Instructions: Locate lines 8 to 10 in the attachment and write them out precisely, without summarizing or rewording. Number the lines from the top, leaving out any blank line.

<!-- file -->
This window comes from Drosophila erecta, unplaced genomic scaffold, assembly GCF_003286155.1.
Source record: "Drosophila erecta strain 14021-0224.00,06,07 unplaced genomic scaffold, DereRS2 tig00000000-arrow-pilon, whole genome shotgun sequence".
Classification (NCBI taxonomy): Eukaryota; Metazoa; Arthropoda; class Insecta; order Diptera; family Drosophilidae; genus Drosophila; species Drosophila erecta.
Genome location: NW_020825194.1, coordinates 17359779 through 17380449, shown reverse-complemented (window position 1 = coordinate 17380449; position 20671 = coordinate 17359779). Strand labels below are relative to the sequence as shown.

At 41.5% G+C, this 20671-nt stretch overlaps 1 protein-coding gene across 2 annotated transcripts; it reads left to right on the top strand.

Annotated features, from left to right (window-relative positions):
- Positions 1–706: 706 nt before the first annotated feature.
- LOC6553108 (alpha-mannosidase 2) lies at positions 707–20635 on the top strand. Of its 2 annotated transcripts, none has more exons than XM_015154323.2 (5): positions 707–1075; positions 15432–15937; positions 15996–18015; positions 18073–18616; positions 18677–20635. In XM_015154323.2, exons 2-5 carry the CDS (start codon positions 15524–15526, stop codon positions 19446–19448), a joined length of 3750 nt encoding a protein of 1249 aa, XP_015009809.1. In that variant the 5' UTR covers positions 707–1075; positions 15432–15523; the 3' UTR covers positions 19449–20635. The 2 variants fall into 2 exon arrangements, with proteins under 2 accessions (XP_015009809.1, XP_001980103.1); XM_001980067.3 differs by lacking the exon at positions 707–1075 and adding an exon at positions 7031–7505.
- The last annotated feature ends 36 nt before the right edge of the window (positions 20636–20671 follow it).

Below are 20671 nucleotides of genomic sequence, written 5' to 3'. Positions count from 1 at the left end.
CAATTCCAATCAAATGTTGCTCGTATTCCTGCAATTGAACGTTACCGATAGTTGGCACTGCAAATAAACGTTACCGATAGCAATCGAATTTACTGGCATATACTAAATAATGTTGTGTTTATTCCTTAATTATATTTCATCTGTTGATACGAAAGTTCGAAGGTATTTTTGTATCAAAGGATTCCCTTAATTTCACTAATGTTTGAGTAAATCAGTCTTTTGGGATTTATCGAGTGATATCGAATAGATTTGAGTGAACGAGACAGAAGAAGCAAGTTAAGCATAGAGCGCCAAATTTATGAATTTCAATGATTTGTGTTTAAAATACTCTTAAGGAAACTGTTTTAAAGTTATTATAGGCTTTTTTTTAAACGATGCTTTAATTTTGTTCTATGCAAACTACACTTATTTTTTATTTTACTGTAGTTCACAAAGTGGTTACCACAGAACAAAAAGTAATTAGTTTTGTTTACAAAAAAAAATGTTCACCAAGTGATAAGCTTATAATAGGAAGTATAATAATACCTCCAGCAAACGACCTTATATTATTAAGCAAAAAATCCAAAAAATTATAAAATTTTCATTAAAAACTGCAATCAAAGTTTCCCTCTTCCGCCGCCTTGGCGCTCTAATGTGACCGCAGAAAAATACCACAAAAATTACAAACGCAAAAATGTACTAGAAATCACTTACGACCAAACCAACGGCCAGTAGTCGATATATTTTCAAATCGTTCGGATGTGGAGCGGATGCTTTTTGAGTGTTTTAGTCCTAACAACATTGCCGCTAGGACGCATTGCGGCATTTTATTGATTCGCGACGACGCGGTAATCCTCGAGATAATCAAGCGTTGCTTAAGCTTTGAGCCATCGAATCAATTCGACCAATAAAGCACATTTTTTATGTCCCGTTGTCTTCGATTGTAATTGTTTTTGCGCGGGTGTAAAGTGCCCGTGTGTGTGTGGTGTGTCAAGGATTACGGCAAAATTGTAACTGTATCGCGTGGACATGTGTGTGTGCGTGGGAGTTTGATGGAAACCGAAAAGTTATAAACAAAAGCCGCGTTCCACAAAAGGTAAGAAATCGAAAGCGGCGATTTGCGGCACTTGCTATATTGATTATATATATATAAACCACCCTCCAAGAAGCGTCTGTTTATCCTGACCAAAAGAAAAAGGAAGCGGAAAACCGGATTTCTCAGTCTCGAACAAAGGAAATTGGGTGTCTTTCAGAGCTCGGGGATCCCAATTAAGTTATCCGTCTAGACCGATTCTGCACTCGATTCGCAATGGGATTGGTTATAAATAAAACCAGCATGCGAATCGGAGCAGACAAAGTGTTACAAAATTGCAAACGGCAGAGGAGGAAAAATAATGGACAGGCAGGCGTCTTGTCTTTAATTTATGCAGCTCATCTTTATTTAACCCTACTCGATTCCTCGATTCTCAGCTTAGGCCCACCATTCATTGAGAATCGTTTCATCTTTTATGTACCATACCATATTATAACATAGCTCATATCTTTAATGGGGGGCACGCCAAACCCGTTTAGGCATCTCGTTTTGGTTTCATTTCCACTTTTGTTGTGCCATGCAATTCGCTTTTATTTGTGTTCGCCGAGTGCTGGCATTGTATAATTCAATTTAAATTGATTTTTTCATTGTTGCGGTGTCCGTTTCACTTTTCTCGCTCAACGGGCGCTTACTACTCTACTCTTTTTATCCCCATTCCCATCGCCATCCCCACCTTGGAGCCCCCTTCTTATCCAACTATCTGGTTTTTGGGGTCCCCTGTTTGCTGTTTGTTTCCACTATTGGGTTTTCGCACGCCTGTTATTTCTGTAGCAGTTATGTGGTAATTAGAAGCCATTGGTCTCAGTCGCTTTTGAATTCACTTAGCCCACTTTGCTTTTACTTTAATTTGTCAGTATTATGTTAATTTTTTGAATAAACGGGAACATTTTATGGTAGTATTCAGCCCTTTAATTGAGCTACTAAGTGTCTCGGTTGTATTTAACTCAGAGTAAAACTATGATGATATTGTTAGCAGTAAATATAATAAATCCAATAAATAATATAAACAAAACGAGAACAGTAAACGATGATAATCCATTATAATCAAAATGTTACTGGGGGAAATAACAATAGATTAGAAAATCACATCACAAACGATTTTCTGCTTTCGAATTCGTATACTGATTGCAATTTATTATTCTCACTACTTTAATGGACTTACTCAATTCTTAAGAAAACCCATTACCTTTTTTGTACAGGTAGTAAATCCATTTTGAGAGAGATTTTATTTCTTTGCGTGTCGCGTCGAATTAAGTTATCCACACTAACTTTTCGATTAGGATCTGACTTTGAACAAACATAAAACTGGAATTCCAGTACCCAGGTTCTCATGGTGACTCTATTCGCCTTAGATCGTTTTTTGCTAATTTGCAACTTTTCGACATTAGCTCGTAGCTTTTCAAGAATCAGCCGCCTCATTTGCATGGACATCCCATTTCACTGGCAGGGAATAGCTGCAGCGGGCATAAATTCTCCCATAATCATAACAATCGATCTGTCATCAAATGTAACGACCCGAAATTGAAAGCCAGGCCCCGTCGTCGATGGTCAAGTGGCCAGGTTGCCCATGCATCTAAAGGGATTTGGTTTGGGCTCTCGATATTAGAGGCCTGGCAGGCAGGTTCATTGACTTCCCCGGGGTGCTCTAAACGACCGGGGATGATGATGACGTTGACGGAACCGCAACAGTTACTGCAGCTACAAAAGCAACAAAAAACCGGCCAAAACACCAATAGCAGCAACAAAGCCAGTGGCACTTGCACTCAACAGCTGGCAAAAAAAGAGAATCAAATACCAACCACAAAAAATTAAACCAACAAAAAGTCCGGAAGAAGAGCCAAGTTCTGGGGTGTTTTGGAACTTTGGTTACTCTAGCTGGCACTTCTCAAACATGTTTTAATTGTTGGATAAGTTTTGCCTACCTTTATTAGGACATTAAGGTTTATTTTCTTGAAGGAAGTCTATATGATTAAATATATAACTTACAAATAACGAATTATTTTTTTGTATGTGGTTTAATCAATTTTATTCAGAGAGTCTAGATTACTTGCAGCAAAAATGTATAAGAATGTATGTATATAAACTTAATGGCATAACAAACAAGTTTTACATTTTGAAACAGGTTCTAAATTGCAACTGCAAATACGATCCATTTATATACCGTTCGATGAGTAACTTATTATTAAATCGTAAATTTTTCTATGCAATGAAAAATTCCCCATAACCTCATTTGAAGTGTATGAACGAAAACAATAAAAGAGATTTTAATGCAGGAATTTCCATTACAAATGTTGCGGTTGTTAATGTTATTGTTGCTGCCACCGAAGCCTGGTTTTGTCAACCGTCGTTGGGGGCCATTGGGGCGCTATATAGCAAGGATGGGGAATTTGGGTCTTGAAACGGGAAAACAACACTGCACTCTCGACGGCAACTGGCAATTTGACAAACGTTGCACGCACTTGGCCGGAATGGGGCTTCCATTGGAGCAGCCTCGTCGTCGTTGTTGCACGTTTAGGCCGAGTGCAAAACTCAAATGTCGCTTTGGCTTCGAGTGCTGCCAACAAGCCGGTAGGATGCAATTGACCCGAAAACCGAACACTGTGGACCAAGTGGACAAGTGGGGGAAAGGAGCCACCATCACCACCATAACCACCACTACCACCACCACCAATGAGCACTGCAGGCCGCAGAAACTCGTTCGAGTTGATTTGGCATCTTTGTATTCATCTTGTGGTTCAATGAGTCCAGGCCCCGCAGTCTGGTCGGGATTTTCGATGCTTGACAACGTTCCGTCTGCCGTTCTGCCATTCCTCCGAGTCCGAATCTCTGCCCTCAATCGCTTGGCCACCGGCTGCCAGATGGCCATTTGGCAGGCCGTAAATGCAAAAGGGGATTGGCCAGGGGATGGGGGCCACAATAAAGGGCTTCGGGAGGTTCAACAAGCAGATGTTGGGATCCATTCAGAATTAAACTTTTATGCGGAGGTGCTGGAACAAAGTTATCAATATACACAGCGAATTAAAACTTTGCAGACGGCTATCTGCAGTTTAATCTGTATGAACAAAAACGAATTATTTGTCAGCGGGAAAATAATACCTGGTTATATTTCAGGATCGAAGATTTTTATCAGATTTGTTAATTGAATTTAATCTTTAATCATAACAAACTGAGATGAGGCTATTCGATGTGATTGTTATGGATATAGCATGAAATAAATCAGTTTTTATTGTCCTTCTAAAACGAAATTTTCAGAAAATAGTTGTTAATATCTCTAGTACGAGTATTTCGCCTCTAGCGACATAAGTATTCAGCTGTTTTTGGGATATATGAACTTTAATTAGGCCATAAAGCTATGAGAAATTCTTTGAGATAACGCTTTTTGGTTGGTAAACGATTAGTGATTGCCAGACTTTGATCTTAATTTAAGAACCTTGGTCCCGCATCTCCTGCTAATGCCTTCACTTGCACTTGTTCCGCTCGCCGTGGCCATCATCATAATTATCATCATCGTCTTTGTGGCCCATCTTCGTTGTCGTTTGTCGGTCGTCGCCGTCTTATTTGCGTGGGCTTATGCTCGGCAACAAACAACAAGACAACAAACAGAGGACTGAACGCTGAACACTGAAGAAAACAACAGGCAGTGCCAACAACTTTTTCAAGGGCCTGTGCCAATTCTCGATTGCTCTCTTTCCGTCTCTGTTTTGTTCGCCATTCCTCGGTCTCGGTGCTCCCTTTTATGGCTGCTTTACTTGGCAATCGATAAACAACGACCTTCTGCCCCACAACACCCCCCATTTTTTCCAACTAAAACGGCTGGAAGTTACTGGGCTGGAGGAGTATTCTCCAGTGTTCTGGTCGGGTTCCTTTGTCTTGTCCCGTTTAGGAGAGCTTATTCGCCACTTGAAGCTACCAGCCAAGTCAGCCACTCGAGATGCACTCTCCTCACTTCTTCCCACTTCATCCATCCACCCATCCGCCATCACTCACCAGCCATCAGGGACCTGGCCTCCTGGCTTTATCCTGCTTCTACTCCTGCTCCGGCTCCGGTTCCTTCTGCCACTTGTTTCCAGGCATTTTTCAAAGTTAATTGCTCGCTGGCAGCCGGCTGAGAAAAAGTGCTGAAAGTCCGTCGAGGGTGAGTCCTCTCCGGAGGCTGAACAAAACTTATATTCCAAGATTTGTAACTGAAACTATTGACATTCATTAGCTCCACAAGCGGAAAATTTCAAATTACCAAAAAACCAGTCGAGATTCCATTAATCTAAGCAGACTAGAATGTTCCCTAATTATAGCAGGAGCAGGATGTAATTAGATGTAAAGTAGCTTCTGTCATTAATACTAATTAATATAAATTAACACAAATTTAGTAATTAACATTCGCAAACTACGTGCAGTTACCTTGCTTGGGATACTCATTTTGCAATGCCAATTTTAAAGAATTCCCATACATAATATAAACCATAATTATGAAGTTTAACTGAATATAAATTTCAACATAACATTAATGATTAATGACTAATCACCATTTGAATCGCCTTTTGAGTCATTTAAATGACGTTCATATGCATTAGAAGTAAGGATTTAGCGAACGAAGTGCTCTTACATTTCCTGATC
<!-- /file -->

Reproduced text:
- LOC6553108 (alpha-mannosidase 2) lies at positions 707–20635 on the top strand. Of its 2 annotated transcripts, none has more exons than XM_015154323.2 (5): positions 707–1075; positions 15432–15937; positions 15996–18015; positions 18073–18616; positions 18677–20635. In XM_015154323.2, exons 2-5 carry the CDS (start codon positions 15524–15526, stop codon positions 19446–19448), a joined length of 3750 nt encoding a protein of 1249 aa, XP_015009809.1. In that variant the 5' UTR covers positions 707–1075; positions 15432–15523; the 3' UTR covers positions 19449–20635. The 2 variants fall into 2 exon arrangements, with proteins under 2 accessions (XP_015009809.1, XP_001980103.1); XM_001980067.3 differs by lacking the exon at positions 707–1075 and adding an exon at positions 7031–7505.
- The last annotated feature ends 36 nt before the right edge of the window (positions 20636–20671 follow it).

Below are 20671 nucleotides of genomic sequence, written 5' to 3'. Positions count from 1 at the left end.